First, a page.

Thai PM says democracy roadmap on schedule, poll early next year
Thai Prime Minister and coup leader Prayuth Chan-ocha said on Wednesday that a roadmap to return the country to democracy was on schedule, confirming plans for a general election in early 2016.
Bangkok: Thai Prime Minister and coup leader Prayuth Chan-ocha said on Wednesday that a roadmap to return the country to democracy was on schedule, confirming plans for a general election in early 2016.
Prayuth`s comments came amid renewed tensions in Thailand, following twin bomb blasts in Bangkok on Sunday and last month`s decision to ban former Prime Minister Yingluck Shinawatra from politics.
"If everything goes according to our plan at the start of next year there will be a new general election," Prayuth told reporters in Bangkok, following a high-level meeting with cabinet members, the military and the country`s legislature.
"As far as I have heard from all sides, the roadmap we have planned is moving forward as scheduled."
Prayuth did not give an exact date, but deputies have previously stated an election would be held by February 2016 at the earliest.
Thailand has been divided for nearly a decade between rival camps: one led by former Prime Minister Thaksin Shinawatra, who like his sister Yingluck was deposed in a coup, and the other by the Bangkok-based royalist-military establishment.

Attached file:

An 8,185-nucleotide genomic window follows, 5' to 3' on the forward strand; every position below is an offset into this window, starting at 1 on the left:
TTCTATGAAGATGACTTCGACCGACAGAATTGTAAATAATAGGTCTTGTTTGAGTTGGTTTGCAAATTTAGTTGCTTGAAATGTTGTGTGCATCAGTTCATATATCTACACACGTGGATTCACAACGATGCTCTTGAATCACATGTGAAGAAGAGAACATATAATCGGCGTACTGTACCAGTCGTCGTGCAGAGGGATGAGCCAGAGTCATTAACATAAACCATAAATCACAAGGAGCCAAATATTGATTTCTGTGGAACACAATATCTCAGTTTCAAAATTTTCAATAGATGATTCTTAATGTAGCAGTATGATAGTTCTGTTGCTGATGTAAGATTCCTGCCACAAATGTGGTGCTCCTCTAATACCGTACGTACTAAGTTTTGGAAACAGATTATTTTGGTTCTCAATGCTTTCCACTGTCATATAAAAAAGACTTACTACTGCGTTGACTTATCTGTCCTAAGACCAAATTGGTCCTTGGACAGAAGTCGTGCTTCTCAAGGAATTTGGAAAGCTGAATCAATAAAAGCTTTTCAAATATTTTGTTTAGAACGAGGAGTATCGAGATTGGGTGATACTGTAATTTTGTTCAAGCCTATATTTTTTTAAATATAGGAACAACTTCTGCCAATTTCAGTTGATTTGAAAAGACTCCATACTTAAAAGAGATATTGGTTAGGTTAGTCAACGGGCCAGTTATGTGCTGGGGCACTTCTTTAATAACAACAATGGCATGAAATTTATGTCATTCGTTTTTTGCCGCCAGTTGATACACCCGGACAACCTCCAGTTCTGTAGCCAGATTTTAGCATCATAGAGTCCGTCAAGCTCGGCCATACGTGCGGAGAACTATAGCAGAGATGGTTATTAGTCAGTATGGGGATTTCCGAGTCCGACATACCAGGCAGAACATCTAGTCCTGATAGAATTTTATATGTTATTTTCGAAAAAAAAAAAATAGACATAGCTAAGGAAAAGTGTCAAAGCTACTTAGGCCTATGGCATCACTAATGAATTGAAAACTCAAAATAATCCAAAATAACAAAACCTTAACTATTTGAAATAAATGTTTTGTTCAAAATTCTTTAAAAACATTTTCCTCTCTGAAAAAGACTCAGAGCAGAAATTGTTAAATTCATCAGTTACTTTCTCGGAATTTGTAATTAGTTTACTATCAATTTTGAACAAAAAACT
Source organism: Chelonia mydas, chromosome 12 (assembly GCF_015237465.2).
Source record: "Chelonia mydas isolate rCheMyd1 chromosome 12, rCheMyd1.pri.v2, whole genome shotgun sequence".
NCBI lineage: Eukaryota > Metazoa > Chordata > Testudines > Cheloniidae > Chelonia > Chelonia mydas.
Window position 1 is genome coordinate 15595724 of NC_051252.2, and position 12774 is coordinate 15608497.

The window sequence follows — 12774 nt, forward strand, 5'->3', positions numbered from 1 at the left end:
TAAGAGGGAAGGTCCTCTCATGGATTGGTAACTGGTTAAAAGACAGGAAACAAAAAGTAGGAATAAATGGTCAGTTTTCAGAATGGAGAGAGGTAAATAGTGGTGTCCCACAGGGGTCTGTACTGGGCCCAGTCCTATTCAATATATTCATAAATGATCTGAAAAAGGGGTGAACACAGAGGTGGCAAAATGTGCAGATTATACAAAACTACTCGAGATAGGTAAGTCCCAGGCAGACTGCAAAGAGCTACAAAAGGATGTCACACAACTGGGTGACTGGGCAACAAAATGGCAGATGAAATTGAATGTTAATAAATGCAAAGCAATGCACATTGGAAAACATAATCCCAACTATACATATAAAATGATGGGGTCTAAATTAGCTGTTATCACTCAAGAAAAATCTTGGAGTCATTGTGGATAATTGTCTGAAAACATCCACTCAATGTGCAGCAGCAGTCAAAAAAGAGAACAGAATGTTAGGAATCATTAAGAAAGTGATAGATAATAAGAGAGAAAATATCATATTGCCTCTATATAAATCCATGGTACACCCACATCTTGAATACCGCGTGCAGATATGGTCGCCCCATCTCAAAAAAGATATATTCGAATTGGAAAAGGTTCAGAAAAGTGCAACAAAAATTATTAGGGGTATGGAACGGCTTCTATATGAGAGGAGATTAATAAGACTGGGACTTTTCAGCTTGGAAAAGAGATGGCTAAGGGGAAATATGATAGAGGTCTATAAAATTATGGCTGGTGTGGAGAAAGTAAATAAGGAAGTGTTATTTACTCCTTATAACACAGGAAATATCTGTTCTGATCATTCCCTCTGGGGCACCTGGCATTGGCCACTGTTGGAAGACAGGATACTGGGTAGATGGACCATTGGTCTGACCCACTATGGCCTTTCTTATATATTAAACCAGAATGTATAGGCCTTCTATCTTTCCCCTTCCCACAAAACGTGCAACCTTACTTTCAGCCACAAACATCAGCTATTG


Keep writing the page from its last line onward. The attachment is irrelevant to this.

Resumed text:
Yingluck, Thailand`s first female prime minister, came to power in a landslide election in 2011, backed by voters mostly in the north and northeast of the country.
She was removed from office in May, after a court found her guilty of abuse of power, days before the military staged a coup after months of street demonstrations in Bangkok aimed at ousting her government.
A month after taking power, the junta said elections would be held around October 2015. The military government later pushed the date back citing security concerns and time constraints in drafting a new constitution.
Dismayed by the coup, some Western countries downgraded ties with Thailand. The United States, a long-time ally of Thailand, froze $4.7 million of security-related assistance, cancelled high-level engagements and has called the poll delay to 2016 unwise.
In the first incident of its kind to shake the Thai capital after months of relative peace following the coup, two small bombs detonated outside a luxury shopping mall in Bangkok on Sunday.
Arrest warrants have been issued for two suspects wanted in connection with the explosions that injured two people.